Ted Leo - Treble In Trouble EP (2000), The Tyranny Of Distance (2001), Hearts Of Oak (2003), Tell Balgeary, Balgury Is Dead EP  (2003), Shake The Sheets (2004), Sharkbite Sessions EP (2005), "Rock 'n Roll Dreams'll Come Through," Living With The Living (2007), Rapid Response EP (2008), The Brutalist Bricks (2010). The great Ted Leo approaches songwriting as if he is on a mission to rewrite the early singles of Elvis Costello and Nick Lowe in the style of the Clash. He is guitar pop for now people. I love his music wholeheartedly. My favorite of these is Hearts of Oak, and "Rock 'n Roll Dreams," a joke for fans of Scharpling and Wurster, is exquisite. All of these albums and EPs, though, are excellent. Besides his top-notch songwriting and guitar chops, Leo has a lefty political bent and a well-defined sense of outrage which translates into political songs that are smart and catchy rather than the usual turgid and moronic political fare.

Teenage Fanclub - Bandwagonesque (1991) and Thirteen (1993).  Both of these albums are flat-out brilliant power-pop that clearly and explicitly worship at the altar of Big Star and Gene Clark. Definitely of a piece with albums by Matthew Sweet and Velvet Crush. I've always meant to check out more of their work, but I've never gotten around to it.

Television - Double Exposure (bootleg, 1975), New York Stories (live bootleg, 1975-76), Marquee Moon (1977), Adventure (1978), Arrow (bootleg, 1978), The Blow Up (live album, recorded 1978), Live At The Old Waldorf (live, 1978), Live In Portland 1978 (x2), Television (1992), The Revolution EP (1992), Live At The Academy NYC 12.4.92Marquee Moon is the greatest guitar album ever. I don't know if it is possible to overstate how much I love Television. Tom Verlaine and Richard Lloyd created the mold for interlocking guitar from the elements of the Byrds' Fifth Dimension, Love's Forever Changes, John Coltrane's model soloing of 1961-64, lots of late 60s psychedelic rock, and a whole lot of garage rock. The two early bootlegs document the band coming together. Richard Hell is still in the band with the earliest demos on Double Exposure, which were recorded with Brian Eno. New York Stories has a lot of live tracks where the band sounds shaky, but by the time of Marquee Moon, everything was in its right place. Adventure is a slight step down, but not by much. The four live recordings from 1978 are extraordinary. Arrow, a bootleg, and The Blow Up, an official release, are from the same show and mostly overlap, but each has great tracks not on the other. Old Waldorf, a Rhino Handmade release, sounds amazing and may be the best live album I own. I have two copies of Live In Portland which, weirdly, were recorded by different people from different sources. One is someone's personal equipment, and it captures the room sound better. One is a soundboard recording, which is cleaner, but mixed to favor Verlaine at the expense of everyone else. They are also at slightly different speeds, which makes for an interesting juxtaposition to listen to them back-to-back. Like only a fanatic would, I suppose. The self-titled 1992 album is good but never great. The Revolution EP is pretty poor, and the live 1992 album is also good but not great. Anyway, here's the live version of "Marquee Moon" from the Old Waldorf album, with both Verlaine and Lloyd overdriving their guitars, a completely different approach than the spic-and-span clean album version.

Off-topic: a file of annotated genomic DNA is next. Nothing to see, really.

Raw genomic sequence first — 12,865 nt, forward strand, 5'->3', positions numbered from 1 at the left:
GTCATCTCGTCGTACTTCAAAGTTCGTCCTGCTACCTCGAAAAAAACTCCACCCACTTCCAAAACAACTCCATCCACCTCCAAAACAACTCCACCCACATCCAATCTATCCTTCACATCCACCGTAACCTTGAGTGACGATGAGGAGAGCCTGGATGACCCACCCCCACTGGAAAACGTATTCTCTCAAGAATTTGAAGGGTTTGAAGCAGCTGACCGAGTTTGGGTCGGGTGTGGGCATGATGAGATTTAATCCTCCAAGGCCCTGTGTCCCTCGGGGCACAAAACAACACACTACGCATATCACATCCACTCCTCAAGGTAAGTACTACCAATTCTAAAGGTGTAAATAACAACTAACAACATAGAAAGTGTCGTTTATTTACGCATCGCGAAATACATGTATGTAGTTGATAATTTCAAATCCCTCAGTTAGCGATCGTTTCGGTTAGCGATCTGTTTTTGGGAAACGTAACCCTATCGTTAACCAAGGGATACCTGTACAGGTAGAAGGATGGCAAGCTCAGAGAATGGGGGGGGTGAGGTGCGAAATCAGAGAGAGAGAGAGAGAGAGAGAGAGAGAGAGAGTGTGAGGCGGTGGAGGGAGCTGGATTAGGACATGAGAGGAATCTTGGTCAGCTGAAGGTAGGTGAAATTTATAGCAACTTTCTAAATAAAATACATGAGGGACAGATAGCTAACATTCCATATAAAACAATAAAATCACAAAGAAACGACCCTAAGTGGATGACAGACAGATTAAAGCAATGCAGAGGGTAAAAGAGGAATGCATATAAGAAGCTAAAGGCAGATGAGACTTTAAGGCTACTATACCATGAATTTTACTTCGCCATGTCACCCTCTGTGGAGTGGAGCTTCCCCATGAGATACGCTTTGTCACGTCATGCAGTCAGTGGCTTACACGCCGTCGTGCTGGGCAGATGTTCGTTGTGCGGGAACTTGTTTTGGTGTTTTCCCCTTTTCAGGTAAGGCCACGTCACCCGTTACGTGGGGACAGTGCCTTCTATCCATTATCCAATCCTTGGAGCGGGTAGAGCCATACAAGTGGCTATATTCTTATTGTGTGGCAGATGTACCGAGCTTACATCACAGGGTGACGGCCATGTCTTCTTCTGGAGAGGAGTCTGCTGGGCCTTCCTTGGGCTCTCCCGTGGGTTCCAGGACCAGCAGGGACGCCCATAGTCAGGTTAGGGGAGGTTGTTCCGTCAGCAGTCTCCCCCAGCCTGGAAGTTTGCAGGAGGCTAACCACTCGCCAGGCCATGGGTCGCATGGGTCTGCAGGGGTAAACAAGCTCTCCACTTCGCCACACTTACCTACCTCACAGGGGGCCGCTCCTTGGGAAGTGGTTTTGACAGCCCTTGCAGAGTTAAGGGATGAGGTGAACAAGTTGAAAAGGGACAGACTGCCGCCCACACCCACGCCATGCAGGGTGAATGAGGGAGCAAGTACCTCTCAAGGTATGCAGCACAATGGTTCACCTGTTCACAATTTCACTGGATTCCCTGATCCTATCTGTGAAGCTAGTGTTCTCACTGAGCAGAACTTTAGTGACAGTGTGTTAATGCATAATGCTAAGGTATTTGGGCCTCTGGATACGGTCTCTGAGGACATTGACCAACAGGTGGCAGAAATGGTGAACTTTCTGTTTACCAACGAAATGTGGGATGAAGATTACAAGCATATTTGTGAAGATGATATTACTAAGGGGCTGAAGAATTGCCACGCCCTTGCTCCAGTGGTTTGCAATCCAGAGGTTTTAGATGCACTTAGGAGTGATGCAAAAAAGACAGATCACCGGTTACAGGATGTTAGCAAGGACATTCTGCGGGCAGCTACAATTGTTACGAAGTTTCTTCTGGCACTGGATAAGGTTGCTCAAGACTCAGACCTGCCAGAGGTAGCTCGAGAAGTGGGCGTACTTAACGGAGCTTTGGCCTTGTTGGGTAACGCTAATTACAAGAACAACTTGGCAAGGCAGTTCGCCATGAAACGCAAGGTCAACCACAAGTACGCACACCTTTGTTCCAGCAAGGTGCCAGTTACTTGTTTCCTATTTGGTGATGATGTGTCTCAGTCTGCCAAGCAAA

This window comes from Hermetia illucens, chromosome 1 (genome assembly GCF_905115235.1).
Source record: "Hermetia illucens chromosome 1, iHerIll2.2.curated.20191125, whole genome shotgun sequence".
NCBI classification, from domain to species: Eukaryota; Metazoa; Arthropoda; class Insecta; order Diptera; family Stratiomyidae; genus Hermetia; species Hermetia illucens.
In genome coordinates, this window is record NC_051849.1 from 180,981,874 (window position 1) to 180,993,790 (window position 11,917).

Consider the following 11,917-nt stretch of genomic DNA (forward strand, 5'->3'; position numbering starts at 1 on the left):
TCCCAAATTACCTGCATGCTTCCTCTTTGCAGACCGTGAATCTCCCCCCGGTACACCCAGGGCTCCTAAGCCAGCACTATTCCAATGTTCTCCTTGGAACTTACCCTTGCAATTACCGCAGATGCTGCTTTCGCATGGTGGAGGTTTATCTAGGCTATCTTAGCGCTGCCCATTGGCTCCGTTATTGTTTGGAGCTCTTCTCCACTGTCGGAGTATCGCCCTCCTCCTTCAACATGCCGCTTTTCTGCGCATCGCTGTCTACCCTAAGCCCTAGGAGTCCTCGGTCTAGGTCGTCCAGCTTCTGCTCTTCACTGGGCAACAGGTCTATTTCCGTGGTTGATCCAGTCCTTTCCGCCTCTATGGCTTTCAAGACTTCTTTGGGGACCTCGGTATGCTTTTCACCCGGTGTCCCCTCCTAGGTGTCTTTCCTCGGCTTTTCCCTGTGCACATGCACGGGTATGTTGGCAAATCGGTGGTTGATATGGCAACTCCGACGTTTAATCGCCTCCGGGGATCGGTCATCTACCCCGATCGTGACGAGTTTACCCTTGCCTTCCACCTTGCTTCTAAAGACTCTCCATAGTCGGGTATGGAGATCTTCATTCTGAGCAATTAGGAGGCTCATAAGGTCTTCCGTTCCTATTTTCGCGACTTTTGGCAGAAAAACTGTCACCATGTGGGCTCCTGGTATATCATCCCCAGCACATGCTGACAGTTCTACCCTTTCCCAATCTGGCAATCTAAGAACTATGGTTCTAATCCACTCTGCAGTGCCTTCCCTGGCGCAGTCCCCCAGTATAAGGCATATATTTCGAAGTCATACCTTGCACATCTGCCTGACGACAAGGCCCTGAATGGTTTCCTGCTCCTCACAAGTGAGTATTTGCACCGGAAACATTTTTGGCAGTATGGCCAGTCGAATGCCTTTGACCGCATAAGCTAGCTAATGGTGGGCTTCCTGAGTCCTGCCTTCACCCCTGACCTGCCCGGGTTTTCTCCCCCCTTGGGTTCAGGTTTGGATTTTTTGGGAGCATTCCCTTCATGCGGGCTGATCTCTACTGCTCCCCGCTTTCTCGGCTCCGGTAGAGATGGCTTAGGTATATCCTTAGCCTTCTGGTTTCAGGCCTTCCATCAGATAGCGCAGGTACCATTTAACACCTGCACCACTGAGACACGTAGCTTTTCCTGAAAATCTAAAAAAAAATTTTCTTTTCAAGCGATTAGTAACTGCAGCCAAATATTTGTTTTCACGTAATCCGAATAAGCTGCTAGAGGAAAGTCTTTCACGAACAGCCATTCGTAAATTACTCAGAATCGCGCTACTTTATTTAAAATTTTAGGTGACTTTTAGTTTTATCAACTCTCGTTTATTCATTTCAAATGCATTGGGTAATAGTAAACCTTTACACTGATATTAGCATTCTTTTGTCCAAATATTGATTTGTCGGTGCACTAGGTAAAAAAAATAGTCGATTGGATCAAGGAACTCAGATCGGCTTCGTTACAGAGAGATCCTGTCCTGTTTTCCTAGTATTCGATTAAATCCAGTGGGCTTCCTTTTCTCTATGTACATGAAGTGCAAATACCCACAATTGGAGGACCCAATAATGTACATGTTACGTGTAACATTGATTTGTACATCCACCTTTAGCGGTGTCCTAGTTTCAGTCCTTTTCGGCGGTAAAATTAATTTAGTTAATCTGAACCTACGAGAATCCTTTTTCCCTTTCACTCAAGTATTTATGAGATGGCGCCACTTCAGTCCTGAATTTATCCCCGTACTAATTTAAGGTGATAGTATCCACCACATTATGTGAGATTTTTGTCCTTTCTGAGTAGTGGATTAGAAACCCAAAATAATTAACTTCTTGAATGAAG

Television Personalities - ...And Don't The Kids Just Love It (1980). Twee as fuck. Dan Treacy's outfit draws on VU and Jonathan Richman and the Modern Lovers and points the way to Felt and Belle & Sebastian.

The Tempos - "Two-Timer." Garage-rock classic. Used to cover this with friends a million years ago.